Linked by Thom Holwerda on Sun 13th May 2007 22:24 UTC, submitted by Havin_it
Legal "Free software is great, and corporate America loves it. It's often high-quality stuff that can be downloaded free off the Internet and then copied at will. It's versatile - it can be customized to perform almost any large-scale computing task - and it's blessedly crash-resistant. A broad community of developers, from individuals to large companies like IBM, is constantly working to improve it and introduce new features. No wonder the business world has embraced it so enthusiastically: More than half the companies in the Fortune 500 are thought to be using the free operating system Linux in their data centers. But now there's a shadow hanging over Linux and other free software, and it's being cast by Microsoft. The Redmond behemoth asserts that one reason free software is of such high quality is that it violates more than 200 of Microsoft's patents."
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Bring it on ....
by cookieninja on Sun 13th May 2007 23:00 UTC
Member since:

The sooner the F/OSS world clashes with Microsoft over the subject of patents the better!

I cannot see how this can work out badly in the long run.

I guess I can say that freely, though, seeing as I not only live in Europe, but also reside within a nation of Europe that says NO to software patents.

Edited 2007-05-13 23:01

Reply Score: 5

RE: Bring it on ....
by samad on Mon 14th May 2007 15:07 in reply to "Bring it on ...."
samad Member since:

Europeans have a more humane social contract than us in the States. You know, you guys have things like universal health care. Here, things aren't so nice. Large firms like Microsoft have a disproportionate control over legal issues. A head to head collision with Microsoft will be disastrous for free software in America. Even the government couldn't break up Microsoft with an anti-trust lawsuit a decade ago. Free software can't either because it simply does not have the resources to fight a very costly legal battle. Free software has been able to survive here because we have had to hide off in an underground bunker to avoid lawsuits. Need I say anything more than "libdvdcss2"?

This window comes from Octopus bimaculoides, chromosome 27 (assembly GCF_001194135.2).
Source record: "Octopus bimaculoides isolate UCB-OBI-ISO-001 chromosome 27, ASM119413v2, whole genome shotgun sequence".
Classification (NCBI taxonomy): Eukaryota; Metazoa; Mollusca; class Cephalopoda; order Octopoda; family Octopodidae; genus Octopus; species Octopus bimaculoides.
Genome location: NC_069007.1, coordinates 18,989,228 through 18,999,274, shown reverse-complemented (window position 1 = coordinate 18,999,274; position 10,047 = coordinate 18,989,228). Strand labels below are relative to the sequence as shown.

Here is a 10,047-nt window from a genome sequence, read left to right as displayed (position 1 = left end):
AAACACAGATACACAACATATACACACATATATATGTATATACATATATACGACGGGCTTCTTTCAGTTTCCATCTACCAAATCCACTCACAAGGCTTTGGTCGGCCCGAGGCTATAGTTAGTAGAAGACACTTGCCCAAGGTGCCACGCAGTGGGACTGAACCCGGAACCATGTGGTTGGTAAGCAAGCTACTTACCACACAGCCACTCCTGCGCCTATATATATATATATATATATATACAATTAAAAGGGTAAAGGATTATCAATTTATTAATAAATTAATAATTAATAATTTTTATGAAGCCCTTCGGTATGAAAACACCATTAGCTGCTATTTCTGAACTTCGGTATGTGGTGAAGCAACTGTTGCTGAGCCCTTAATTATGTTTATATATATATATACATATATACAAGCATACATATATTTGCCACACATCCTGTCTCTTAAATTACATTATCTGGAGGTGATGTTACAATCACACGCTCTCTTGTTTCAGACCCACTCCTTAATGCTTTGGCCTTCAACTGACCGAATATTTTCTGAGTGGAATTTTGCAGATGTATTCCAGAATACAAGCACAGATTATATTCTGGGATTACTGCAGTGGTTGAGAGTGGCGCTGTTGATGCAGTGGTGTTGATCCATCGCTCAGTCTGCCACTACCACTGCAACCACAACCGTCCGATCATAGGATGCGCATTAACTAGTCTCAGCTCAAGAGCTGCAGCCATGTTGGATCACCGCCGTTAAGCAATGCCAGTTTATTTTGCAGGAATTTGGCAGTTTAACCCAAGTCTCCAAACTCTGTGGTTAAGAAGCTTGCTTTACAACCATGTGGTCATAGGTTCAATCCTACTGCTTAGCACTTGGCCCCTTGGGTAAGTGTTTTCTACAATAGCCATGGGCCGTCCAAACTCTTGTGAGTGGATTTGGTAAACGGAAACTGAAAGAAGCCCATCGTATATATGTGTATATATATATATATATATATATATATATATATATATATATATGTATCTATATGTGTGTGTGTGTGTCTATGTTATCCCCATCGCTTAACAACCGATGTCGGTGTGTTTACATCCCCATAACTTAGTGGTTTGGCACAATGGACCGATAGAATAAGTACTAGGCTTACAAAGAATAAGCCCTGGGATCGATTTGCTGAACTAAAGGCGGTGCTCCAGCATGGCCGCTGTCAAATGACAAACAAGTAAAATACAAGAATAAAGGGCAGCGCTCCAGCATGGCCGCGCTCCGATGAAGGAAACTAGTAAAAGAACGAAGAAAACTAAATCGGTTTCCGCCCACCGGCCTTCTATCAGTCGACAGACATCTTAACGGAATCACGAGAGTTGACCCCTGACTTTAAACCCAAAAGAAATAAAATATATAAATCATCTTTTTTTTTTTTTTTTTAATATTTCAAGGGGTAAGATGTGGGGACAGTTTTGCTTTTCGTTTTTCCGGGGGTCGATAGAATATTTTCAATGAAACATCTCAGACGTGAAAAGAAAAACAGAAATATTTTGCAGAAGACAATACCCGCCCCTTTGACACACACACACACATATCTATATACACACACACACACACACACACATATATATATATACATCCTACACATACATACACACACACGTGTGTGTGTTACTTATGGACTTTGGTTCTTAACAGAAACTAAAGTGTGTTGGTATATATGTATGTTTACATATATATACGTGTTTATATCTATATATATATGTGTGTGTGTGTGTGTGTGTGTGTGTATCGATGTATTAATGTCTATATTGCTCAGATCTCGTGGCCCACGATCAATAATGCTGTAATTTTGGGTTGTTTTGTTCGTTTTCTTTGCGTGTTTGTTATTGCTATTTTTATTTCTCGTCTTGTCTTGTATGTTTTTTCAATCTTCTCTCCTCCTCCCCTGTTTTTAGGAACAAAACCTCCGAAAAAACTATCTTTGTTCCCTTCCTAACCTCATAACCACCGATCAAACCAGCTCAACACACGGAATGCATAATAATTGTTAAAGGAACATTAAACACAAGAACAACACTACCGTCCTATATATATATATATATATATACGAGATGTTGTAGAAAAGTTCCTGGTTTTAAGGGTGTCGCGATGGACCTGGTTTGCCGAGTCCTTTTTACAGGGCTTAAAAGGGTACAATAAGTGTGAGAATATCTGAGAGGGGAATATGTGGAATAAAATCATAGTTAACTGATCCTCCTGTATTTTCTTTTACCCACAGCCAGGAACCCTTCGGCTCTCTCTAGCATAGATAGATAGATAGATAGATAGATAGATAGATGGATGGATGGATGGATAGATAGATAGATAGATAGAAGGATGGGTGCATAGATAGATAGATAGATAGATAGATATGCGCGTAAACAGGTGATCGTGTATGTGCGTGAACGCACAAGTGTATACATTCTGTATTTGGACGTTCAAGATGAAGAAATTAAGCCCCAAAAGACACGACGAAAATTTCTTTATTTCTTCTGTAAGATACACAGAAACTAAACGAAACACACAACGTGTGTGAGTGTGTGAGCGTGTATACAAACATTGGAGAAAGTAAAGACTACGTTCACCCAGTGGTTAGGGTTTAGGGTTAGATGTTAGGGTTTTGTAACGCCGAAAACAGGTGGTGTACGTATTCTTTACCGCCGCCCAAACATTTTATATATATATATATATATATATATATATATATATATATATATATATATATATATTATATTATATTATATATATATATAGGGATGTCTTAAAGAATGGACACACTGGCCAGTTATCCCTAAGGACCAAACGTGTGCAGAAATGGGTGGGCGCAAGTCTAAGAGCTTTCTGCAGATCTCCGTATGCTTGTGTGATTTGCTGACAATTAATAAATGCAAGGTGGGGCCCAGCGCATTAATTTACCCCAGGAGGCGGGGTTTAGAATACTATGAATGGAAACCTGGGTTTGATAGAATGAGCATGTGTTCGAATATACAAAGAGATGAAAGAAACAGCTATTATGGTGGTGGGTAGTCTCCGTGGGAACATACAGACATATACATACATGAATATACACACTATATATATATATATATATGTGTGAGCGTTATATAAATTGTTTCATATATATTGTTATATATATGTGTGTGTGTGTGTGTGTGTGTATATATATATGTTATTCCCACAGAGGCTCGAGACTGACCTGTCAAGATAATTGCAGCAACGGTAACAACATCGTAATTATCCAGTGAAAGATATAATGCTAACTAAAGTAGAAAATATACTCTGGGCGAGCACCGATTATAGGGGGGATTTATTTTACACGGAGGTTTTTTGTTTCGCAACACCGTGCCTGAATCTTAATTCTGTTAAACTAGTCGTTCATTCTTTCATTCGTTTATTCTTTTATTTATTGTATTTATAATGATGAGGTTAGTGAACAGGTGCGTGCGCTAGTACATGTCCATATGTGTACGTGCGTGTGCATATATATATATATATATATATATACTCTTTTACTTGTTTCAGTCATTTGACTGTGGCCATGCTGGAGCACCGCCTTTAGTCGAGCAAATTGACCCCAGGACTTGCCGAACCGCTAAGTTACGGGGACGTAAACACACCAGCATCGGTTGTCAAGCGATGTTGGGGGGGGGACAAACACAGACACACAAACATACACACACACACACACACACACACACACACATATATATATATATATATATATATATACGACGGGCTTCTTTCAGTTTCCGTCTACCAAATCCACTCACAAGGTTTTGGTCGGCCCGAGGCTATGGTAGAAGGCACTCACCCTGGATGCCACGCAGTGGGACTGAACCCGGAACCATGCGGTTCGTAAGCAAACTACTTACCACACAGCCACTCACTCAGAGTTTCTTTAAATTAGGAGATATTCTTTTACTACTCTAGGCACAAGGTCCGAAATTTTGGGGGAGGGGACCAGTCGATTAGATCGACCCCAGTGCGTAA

Reply Parent Score: 2

RE[2]: Bring it on ....
by cookieninja on Mon 14th May 2007 17:22 in reply to "RE: Bring it on ...."
cookieninja Member since:

"A head to head collision with Microsoft will be disastrous for free software in America."

I disagree with that. It might be a disaster in the short term but, as the USA is not the world, it might just cause enough disturbance outside the USA to bring enough pressure to bear on the US government. Perhaps the collective might of vested interests opposed to MS, both within and outside the USA, might just lead to the change that is needed.

In all honesty, I never expected DRM to get lifted from music tracks any time soon, but it seems to be happening now. The only 2 forces I'm aware of, that brought this about, was a sickly music company (EMI) outside of the USA and EU countries complaining to Apple. It had nothing to do with the USA, but the USA is going to feel the effects. This patent thing might just go the same way.

Feel free to shoot me down on that, anyone, I am not an expert. That's just a gut feeling I have based on my ignorance.

Edited 2007-05-14 17:23

Reply Parent Score: 3